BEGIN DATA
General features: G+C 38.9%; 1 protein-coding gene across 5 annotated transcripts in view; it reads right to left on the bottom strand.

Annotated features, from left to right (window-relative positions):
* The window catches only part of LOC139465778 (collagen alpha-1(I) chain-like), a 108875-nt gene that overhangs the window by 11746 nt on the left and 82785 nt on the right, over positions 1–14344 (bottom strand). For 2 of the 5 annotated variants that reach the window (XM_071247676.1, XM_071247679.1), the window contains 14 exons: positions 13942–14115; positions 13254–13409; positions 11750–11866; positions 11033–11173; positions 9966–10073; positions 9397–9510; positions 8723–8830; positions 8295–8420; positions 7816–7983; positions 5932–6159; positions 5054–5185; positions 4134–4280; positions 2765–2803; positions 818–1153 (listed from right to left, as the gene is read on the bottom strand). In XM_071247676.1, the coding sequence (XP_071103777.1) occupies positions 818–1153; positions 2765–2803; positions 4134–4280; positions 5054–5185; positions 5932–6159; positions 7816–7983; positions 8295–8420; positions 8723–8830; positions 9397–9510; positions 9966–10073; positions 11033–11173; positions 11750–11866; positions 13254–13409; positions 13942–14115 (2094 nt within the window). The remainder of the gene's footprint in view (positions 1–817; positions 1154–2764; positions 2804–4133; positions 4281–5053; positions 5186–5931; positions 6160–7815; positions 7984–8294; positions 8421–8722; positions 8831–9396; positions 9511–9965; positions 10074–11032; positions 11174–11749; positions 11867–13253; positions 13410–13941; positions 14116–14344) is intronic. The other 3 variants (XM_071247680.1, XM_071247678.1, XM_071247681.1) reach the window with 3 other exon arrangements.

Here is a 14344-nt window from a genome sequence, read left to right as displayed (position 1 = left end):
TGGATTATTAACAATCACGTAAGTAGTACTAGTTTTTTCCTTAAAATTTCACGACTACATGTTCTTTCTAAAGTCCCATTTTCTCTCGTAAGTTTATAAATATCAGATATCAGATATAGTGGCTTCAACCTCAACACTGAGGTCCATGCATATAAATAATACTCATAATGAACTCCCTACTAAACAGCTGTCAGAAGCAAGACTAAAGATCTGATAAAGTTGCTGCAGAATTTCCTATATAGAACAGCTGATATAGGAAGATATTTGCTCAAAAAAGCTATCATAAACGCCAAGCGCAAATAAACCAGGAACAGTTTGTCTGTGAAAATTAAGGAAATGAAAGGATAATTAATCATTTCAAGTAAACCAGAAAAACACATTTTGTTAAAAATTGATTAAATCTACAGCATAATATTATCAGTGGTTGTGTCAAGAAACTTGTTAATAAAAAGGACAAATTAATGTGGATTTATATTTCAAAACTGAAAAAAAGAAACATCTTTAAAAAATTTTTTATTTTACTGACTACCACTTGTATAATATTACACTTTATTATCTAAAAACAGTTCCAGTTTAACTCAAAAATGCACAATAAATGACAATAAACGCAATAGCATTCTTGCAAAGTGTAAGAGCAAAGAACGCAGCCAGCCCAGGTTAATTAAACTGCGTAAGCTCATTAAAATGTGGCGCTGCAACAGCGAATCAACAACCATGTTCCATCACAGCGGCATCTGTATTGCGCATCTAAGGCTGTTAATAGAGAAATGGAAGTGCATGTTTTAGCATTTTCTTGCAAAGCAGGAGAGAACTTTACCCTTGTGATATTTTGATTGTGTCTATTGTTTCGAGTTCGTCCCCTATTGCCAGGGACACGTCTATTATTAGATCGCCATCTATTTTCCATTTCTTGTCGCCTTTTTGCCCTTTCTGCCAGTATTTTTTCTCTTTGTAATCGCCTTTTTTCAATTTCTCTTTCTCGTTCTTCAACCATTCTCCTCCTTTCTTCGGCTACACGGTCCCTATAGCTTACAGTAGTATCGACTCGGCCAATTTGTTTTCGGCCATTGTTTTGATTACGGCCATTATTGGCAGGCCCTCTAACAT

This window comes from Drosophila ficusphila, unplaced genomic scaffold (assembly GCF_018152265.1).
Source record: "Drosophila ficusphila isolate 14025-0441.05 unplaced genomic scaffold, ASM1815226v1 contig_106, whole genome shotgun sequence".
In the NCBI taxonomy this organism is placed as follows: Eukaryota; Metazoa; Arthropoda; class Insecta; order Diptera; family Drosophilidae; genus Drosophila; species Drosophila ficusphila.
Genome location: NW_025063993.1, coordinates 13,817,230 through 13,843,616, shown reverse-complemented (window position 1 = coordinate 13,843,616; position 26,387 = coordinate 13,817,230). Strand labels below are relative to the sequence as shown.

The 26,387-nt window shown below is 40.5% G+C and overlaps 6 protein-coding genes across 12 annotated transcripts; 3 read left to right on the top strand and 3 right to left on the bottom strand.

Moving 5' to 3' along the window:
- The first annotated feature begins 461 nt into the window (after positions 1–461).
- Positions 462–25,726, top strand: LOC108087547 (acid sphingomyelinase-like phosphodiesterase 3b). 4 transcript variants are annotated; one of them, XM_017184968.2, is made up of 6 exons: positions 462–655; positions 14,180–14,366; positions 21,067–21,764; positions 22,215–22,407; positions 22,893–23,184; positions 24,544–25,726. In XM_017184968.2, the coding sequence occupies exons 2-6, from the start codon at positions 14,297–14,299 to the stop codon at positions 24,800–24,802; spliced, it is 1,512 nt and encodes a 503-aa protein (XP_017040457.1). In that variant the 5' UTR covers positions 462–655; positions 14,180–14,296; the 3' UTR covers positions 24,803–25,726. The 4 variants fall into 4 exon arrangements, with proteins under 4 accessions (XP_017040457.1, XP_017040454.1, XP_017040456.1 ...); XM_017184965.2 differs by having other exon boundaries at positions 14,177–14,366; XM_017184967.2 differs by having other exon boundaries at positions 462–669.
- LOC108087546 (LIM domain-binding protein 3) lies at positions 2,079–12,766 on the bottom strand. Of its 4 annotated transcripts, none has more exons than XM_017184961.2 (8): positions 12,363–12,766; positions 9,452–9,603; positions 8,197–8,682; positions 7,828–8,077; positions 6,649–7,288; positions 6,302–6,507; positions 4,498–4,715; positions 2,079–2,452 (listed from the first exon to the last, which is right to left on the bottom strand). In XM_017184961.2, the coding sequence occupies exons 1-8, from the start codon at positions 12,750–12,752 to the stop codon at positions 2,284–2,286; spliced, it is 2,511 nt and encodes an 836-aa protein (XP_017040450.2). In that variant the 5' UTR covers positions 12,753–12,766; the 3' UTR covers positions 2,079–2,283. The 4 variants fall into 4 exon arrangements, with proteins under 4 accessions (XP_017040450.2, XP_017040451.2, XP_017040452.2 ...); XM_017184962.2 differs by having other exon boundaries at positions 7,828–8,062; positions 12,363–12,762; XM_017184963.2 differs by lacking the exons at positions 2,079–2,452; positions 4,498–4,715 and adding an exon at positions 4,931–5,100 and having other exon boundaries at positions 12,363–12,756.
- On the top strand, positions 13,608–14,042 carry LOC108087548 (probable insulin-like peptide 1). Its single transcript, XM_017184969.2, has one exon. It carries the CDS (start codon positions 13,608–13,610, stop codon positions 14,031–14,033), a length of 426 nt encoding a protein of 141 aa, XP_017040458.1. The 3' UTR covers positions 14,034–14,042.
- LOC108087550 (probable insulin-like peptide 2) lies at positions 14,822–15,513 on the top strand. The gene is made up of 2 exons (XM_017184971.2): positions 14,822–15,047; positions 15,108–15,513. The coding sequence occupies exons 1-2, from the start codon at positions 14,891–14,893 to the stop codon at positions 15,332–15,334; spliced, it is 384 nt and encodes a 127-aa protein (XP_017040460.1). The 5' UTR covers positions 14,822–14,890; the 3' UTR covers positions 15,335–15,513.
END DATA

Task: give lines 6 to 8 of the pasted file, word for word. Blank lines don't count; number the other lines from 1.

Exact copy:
This window comes from Drosophila ficusphila, unplaced genomic scaffold (assembly GCF_018152265.1).
Source record: "Drosophila ficusphila isolate 14025-0441.05 unplaced genomic scaffold, ASM1815226v1 contig_106, whole genome shotgun sequence".
In the NCBI taxonomy this organism is placed as follows: Eukaryota; Metazoa; Arthropoda; class Insecta; order Diptera; family Drosophilidae; genus Drosophila; species Drosophila ficusphila.